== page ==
I’m always trying to figure out what cars today will be worth a lot in the future. I mean, at one time, you could buy a Hemi ‘Cuda for $4000 off of a used car lot. Now you could sell it for up to a million dollars. So the numbers game fascinates me, but more than that, I want to believe there will be classic cars from this decade that young guys thirty years from now can enjoy. I’d hate for a whole hobby to die because of lackluster American designers.
I don’t have enough time to talk about all my theories about what makes a car a classic. It would take hundreds of pages. But one thing is for sure, if people don’t like the car when it comes out, it has little chance of being a classic in the future. Just because it’s old doesn’t make it a classic. There are acres of cars from 1957 rusting away in junkyards across the country. But it’s hard to find a 1957 Chevy in a junkyard because they’ve been pulled out, dusted off, and restored. Why? Because people loved them then, and because of that, they love them today.
This theory fails when you consider the Ford Taurus of the 1990s. People did like them then, but I would bet my life savings that nobody will be scrambling to buy a Taurus off the auction block in thirty years. So a new classic has to be more than popular, it almost needs to have mythic proportions. Celebrity status. When you say the name, an emotion needs to flicker in people.
So I’m betting that it will be the 2002-2006 Cadillac Escalade. I know skeptics would argue several points, like the fact that an SUV has never been a classic. (To them I could point to the Toyota FJ’s, early Land Cruisers, but I admit those are niche collector cars.) They could also point out that they aren’t rare. (I’d remind them that neither were muscle cars.) They might even argue that they don’t like the crowd who drives an Escalade. (I’d point out that the muscle car owners were an unruly bunch, and kids in chopped ’50 Mercs raised hell too.) And didn’t it have a lack-luster beginning? (Yes, but have you seen the early Barracudas?)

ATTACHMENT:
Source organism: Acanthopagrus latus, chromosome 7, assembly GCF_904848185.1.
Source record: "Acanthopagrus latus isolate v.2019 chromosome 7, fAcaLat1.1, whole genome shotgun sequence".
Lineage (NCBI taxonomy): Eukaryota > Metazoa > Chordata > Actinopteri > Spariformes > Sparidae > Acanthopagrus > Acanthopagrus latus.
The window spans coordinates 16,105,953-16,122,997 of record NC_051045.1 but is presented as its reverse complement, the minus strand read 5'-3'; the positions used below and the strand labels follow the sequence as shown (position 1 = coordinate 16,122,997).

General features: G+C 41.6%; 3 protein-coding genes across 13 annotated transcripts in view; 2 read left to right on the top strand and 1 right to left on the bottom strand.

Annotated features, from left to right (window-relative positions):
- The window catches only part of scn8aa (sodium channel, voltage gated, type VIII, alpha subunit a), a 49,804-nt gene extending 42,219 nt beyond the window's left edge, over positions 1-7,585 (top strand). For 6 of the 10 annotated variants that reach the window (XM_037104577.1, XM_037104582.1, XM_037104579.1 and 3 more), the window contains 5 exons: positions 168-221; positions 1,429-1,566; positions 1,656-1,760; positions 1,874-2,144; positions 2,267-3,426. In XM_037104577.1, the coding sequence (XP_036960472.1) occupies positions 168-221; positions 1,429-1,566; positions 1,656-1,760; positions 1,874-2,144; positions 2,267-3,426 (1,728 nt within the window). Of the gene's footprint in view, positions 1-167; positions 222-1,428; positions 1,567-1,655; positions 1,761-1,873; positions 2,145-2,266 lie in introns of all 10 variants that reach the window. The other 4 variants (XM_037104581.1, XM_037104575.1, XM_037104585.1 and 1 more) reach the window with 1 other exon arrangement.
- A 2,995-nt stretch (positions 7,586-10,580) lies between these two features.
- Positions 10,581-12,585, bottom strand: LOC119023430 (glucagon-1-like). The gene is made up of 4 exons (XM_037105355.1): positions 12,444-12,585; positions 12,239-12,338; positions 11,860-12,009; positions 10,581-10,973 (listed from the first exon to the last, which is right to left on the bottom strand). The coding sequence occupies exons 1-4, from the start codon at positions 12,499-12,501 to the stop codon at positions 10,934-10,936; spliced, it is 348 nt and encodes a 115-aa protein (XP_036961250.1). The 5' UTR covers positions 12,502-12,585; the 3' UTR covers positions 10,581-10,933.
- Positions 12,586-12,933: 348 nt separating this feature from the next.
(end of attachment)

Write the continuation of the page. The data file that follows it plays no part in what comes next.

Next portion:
What makes this pick for a classic most difficult is that it’s popularity comes from hip hop culture. And most car collectors now don’t get the hip hop culture. But all of the toy cars in the stores are from hip hop culture. They sit on huge rims. They are status symbols of wealth and power and cool. I don’t like that it’s all about looks and not about performance, but that doesn’t seem to bother people. Another thing that I don’t like is that the Escalade is just an upgraded Chevy Tahoe. I would like a classic to be a stand-alone success. But not many people seem to mind, so I guess I shouldn’t either.
Most car people would agree that the Dodge Viper will be a classic. It has all the standards you look for: it made a big splash, it’s rare, it’s very fast, and they just look terrific. I don’t know enough about Vipers to tell you which edition will be the most collectible, but I predict all Vipers will be worth a good chunk of cash in 20 years.
My other two picks aren’t as much of an underdog as the Escalade, because they are still relatively new. If things continue to go well with the Chrysler 300, they could become classics too. It helps that they can have a huge engine, but more than that, high school boys are lusting after a four-door sedan. It takes a lot to make that happen. My buddy in minor league baseball says that most new players are buying 300s and pimping them out. That’s a big deal.
My other pick is the Dodge Magnum. It has mixed reviews today, but it’s still a special car with a big engine. Yes, they are wagons, but they are badass. If you roll up in a Magnum with dark tint and 22 inch rims, everybody knows you are cool. I see it as a new classic station wagon, the Chevy Nomad of today. I think I just talked myself into getting one.